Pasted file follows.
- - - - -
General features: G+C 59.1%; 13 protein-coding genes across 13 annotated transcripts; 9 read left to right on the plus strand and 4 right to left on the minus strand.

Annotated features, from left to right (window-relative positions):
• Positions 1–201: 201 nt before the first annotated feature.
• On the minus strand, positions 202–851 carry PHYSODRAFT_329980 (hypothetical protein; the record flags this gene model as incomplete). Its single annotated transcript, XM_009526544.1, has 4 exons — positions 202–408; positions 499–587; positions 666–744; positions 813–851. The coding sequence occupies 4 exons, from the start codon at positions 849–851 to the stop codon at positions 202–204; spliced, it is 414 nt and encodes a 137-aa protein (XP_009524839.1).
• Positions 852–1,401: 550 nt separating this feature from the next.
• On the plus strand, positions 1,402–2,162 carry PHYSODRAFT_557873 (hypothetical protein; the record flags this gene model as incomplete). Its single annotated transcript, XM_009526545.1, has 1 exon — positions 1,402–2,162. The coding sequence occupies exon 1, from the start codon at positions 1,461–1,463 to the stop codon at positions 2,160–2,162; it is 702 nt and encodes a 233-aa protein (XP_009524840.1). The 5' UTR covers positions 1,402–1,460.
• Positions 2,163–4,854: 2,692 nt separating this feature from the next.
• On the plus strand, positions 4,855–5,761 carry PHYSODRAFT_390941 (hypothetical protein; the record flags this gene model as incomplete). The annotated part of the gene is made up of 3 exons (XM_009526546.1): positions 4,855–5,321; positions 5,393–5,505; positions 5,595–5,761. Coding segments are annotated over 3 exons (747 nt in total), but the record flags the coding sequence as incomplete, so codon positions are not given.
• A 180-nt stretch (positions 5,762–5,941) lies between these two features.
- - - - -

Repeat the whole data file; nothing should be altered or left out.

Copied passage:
General features: G+C 59.1%; 13 protein-coding genes across 13 annotated transcripts; 9 read left to right on the plus strand and 4 right to left on the minus strand.

Annotated features, from left to right (window-relative positions):
• Positions 1–201: 201 nt before the first annotated feature.
• On the minus strand, positions 202–851 carry PHYSODRAFT_329980 (hypothetical protein; the record flags this gene model as incomplete). Its single annotated transcript, XM_009526544.1, has 4 exons — positions 202–408; positions 499–587; positions 666–744; positions 813–851. The coding sequence occupies 4 exons, from the start codon at positions 849–851 to the stop codon at positions 202–204; spliced, it is 414 nt and encodes a 137-aa protein (XP_009524839.1).
• Positions 852–1,401: 550 nt separating this feature from the next.
• On the plus strand, positions 1,402–2,162 carry PHYSODRAFT_557873 (hypothetical protein; the record flags this gene model as incomplete). Its single annotated transcript, XM_009526545.1, has 1 exon — positions 1,402–2,162. The coding sequence occupies exon 1, from the start codon at positions 1,461–1,463 to the stop codon at positions 2,160–2,162; it is 702 nt and encodes a 233-aa protein (XP_009524840.1). The 5' UTR covers positions 1,402–1,460.
• Positions 2,163–4,854: 2,692 nt separating this feature from the next.
• On the plus strand, positions 4,855–5,761 carry PHYSODRAFT_390941 (hypothetical protein; the record flags this gene model as incomplete). The annotated part of the gene is made up of 3 exons (XM_009526546.1): positions 4,855–5,321; positions 5,393–5,505; positions 5,595–5,761. Coding segments are annotated over 3 exons (747 nt in total), but the record flags the coding sequence as incomplete, so codon positions are not given.
• A 180-nt stretch (positions 5,762–5,941) lies between these two features.